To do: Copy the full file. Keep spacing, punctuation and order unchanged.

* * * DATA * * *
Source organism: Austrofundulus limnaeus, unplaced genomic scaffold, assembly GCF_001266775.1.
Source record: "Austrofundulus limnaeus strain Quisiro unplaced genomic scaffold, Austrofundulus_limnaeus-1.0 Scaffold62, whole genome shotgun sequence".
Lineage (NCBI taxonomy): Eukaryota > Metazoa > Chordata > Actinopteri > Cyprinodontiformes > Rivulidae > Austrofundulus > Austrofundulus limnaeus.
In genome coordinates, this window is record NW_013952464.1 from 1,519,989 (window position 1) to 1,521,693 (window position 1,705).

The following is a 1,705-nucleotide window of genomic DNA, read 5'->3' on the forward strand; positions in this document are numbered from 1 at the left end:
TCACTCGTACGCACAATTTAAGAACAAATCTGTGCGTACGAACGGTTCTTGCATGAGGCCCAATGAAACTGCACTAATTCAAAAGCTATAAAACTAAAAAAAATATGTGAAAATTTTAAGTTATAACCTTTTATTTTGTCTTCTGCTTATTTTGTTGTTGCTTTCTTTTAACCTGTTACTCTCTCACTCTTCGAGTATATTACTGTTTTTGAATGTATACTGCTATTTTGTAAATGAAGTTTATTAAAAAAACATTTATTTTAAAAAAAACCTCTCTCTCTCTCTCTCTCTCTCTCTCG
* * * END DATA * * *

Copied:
Source organism: Austrofundulus limnaeus, unplaced genomic scaffold, assembly GCF_001266775.1.
Source record: "Austrofundulus limnaeus strain Quisiro unplaced genomic scaffold, Austrofundulus_limnaeus-1.0 Scaffold62, whole genome shotgun sequence".
Lineage (NCBI taxonomy): Eukaryota > Metazoa > Chordata > Actinopteri > Cyprinodontiformes > Rivulidae > Austrofundulus > Austrofundulus limnaeus.
In genome coordinates, this window is record NW_013952464.1 from 1,519,989 (window position 1) to 1,521,693 (window position 1,705).

The following is a 1,705-nucleotide window of genomic DNA, read 5'->3' on the forward strand; positions in this document are numbered from 1 at the left end:
TCACTCGTACGCACAATTTAAGAACAAATCTGTGCGTACGAACGGTTCTTGCATGAGGCCCAATGAAACTGCACTAATTCAAAAGCTATAAAACTAAAAAAAATATGTGAAAATTTTAAGTTATAACCTTTTATTTTGTCTTCTGCTTATTTTGTTGTTGCTTTCTTTTAACCTGTTACTCTCTCACTCTTCGAGTATATTACTGTTTTTGAATGTATACTGCTATTTTGTAAATGAAGTTTATTAAAAAAACATTTATTTTAAAAAAAACCTCTCTCTCTCTCTCTCTCTCTCTCTCG